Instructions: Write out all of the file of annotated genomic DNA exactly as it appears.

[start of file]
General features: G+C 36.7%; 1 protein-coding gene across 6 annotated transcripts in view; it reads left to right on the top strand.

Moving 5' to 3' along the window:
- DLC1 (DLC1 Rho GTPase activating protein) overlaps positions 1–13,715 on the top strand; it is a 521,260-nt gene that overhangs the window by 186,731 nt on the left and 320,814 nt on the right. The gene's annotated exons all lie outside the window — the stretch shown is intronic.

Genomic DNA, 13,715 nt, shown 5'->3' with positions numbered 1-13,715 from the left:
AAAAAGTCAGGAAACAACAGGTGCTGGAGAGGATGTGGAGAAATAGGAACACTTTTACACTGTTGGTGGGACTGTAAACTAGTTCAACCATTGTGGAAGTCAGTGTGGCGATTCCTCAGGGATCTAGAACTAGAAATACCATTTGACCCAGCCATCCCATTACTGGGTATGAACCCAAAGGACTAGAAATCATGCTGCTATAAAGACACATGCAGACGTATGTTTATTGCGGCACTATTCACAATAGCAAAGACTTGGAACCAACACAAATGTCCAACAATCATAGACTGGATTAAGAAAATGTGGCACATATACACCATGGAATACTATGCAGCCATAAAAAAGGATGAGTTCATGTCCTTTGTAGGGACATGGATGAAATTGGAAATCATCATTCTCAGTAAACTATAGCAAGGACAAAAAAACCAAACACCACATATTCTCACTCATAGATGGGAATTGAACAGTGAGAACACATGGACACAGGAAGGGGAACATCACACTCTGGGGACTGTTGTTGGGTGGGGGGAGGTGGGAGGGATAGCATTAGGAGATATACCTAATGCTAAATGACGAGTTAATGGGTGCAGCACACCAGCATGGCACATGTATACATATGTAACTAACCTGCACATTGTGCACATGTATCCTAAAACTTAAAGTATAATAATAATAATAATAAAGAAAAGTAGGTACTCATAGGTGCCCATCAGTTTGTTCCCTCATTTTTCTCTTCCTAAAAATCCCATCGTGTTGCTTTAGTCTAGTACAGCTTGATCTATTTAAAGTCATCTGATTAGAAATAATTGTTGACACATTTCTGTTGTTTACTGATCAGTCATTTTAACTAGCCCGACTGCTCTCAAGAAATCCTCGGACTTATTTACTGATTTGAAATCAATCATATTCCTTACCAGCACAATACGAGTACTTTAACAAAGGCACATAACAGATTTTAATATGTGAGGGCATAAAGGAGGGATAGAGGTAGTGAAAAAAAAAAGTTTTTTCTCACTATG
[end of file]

General features: G+C 36.7%; 1 protein-coding gene across 6 annotated transcripts in view; it reads left to right on the top strand.

Moving 5' to 3' along the window:
- DLC1 (DLC1 Rho GTPase activating protein) overlaps positions 1–13,715 on the top strand; it is a 521,260-nt gene that overhangs the window by 186,731 nt on the left and 320,814 nt on the right. The gene's annotated exons all lie outside the window — the stretch shown is intronic.

Genomic DNA, 13,715 nt, shown 5'->3' with positions numbered 1-13,715 from the left:
AAAAAGTCAGGAAACAACAGGTGCTGGAGAGGATGTGGAGAAATAGGAACACTTTTACACTGTTGGTGGGACTGTAAACTAGTTCAACCATTGTGGAAGTCAGTGTGGCGATTCCTCAGGGATCTAGAACTAGAAATACCATTTGACCCAGCCATCCCATTACTGGGTATGAACCCAAAGGACTAGAAATCATGCTGCTATAAAGACACATGCAGACGTATGTTTATTGCGGCACTATTCACAATAGCAAAGACTTGGAACCAACACAAATGTCCAACAATCATAGACTGGATTAAGAAAATGTGGCACATATACACCATGGAATACTATGCAGCCATAAAAAAGGATGAGTTCATGTCCTTTGTAGGGACATGGATGAAATTGGAAATCATCATTCTCAGTAAACTATAGCAAGGACAAAAAAACCAAACACCACATATTCTCACTCATAGATGGGAATTGAACAGTGAGAACACATGGACACAGGAAGGGGAACATCACACTCTGGGGACTGTTGTTGGGTGGGGGGAGGTGGGAGGGATAGCATTAGGAGATATACCTAATGCTAAATGACGAGTTAATGGGTGCAGCACACCAGCATGGCACATGTATACATATGTAACTAACCTGCACATTGTGCACATGTATCCTAAAACTTAAAGTATAATAATAATAATAATAAAGAAAAGTAGGTACTCATAGGTGCCCATCAGTTTGTTCCCTCATTTTTCTCTTCCTAAAAATCCCATCGTGTTGCTTTAGTCTAGTACAGCTTGATCTATTTAAAGTCATCTGATTAGAAATAATTGTTGACACATTTCTGTTGTTTACTGATCAGTCATTTTAACTAGCCCGACTGCTCTCAAGAAATCCTCGGACTTATTTACTGATTTGAAATCAATCATATTCCTTACCAGCACAATACGAGTACTTTAACAAAGGCACATAACAGATTTTAATATGTGAGGGCATAAAGGAGGGATAGAGGTAGTGAAAAAAAAAAGTTTTTTCTCACTATG